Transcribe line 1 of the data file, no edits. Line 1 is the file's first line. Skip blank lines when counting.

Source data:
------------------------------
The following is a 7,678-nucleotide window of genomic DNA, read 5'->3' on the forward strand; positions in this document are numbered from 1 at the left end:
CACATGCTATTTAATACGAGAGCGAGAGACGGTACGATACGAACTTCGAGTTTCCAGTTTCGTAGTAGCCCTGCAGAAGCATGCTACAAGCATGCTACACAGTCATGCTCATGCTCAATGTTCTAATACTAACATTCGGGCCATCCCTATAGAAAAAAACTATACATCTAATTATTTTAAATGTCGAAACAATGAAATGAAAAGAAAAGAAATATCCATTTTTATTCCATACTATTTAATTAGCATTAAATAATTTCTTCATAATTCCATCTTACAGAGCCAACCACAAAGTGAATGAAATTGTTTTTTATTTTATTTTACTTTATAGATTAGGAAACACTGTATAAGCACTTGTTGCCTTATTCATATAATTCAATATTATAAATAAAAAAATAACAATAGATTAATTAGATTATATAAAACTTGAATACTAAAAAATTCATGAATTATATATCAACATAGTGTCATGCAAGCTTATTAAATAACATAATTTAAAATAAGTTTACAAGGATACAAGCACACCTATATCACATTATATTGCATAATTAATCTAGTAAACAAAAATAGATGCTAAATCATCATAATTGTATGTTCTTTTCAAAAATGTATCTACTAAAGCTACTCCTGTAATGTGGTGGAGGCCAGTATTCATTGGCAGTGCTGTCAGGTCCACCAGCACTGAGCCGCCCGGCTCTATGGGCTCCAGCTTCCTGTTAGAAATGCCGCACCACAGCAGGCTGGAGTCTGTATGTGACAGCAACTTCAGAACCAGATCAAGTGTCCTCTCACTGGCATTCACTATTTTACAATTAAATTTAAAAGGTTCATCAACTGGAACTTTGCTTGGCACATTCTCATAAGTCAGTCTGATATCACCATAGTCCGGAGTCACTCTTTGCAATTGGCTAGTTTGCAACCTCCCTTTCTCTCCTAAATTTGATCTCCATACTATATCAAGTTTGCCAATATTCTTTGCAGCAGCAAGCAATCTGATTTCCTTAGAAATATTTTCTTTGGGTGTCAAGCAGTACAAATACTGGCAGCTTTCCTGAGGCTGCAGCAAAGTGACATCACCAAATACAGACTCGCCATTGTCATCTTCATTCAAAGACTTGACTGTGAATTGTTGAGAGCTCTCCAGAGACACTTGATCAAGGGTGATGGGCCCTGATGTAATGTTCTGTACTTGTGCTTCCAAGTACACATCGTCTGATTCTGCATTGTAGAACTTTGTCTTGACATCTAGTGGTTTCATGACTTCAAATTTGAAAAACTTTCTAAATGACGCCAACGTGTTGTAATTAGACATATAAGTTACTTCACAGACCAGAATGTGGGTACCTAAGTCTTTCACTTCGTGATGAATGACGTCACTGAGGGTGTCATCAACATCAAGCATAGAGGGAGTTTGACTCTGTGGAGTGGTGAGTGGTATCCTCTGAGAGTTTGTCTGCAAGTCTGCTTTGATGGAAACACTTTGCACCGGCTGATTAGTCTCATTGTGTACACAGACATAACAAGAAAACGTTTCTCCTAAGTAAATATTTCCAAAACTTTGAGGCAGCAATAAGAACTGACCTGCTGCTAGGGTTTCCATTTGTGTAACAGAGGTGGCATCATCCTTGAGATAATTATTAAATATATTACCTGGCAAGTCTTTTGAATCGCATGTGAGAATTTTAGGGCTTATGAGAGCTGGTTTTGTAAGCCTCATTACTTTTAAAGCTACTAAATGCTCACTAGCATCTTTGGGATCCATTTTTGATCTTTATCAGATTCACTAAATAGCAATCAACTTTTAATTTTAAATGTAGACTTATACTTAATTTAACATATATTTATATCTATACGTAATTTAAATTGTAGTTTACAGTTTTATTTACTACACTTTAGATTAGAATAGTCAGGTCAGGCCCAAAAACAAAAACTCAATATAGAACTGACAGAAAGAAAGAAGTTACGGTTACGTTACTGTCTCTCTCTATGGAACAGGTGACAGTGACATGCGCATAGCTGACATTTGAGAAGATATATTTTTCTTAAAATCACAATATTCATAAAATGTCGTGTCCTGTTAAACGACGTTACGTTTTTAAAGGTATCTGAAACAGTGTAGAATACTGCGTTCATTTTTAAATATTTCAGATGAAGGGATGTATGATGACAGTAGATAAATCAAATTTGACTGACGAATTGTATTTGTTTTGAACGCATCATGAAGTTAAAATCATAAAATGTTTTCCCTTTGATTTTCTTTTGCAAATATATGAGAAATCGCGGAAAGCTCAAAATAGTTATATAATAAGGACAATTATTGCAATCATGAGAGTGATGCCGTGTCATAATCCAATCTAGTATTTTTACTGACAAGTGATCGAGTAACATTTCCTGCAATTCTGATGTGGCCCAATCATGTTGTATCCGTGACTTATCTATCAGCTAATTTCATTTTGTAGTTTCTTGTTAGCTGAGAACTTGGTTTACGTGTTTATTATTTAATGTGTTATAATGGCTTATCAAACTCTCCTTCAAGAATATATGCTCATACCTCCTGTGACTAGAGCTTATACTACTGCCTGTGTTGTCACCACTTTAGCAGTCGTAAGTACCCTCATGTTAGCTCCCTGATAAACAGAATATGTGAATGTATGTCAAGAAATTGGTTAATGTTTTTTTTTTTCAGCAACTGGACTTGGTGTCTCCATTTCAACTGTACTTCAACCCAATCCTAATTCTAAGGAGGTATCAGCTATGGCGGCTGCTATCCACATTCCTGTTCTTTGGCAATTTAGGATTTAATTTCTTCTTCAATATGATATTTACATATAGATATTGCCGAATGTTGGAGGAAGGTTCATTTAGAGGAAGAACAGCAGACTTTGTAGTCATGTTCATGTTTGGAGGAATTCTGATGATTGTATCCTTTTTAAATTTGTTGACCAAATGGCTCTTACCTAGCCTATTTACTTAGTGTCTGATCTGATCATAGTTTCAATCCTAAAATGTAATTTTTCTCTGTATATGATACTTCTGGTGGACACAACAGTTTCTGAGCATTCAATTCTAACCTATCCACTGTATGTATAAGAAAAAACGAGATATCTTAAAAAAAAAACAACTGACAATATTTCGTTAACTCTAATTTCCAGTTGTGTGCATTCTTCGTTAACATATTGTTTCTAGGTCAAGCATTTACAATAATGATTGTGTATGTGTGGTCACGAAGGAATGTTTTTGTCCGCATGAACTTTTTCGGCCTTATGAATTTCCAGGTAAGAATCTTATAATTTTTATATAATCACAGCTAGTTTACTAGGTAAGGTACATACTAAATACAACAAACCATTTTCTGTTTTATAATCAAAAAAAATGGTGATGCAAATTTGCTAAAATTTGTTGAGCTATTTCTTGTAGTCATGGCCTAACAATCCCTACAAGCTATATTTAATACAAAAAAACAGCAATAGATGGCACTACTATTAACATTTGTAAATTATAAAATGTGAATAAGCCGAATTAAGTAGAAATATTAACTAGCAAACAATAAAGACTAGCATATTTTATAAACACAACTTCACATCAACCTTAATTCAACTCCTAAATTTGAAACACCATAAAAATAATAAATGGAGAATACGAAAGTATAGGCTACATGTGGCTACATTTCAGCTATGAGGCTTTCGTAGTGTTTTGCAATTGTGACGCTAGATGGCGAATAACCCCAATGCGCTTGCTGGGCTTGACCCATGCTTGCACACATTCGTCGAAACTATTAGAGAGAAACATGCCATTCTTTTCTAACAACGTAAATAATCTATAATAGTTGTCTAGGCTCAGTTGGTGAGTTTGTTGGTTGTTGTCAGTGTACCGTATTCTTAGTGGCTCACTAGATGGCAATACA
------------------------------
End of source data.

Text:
The following is a 7,678-nucleotide window of genomic DNA, read 5'->3' on the forward strand; positions in this document are numbered from 1 at the left end: